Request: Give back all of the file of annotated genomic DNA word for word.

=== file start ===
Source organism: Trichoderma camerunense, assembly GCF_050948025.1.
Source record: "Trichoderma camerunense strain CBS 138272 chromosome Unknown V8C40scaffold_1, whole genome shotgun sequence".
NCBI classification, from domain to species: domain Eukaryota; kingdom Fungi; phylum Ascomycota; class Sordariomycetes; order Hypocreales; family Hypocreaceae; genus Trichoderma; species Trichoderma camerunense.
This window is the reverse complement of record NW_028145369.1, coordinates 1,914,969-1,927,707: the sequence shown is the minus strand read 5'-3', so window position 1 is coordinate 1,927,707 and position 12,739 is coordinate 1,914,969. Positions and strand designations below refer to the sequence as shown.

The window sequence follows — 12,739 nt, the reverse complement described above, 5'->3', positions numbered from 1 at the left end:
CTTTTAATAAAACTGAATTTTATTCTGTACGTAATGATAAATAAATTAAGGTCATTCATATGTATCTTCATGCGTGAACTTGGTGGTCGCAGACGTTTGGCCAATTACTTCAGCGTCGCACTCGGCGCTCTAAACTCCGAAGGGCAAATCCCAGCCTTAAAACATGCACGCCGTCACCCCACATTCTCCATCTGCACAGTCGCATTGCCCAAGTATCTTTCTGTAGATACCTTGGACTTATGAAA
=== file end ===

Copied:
Source organism: Trichoderma camerunense, assembly GCF_050948025.1.
Source record: "Trichoderma camerunense strain CBS 138272 chromosome Unknown V8C40scaffold_1, whole genome shotgun sequence".
NCBI classification, from domain to species: domain Eukaryota; kingdom Fungi; phylum Ascomycota; class Sordariomycetes; order Hypocreales; family Hypocreaceae; genus Trichoderma; species Trichoderma camerunense.
This window is the reverse complement of record NW_028145369.1, coordinates 1,914,969-1,927,707: the sequence shown is the minus strand read 5'-3', so window position 1 is coordinate 1,927,707 and position 12,739 is coordinate 1,914,969. Positions and strand designations below refer to the sequence as shown.

The window sequence follows — 12,739 nt, the reverse complement described above, 5'->3', positions numbered from 1 at the left end:
CTTTTAATAAAACTGAATTTTATTCTGTACGTAATGATAAATAAATTAAGGTCATTCATATGTATCTTCATGCGTGAACTTGGTGGTCGCAGACGTTTGGCCAATTACTTCAGCGTCGCACTCGGCGCTCTAAACTCCGAAGGGCAAATCCCAGCCTTAAAACATGCACGCCGTCACCCCACATTCTCCATCTGCACAGTCGCATTGCCCAAGTATCTTTCTGTAGATACCTTGGACTTATGAAA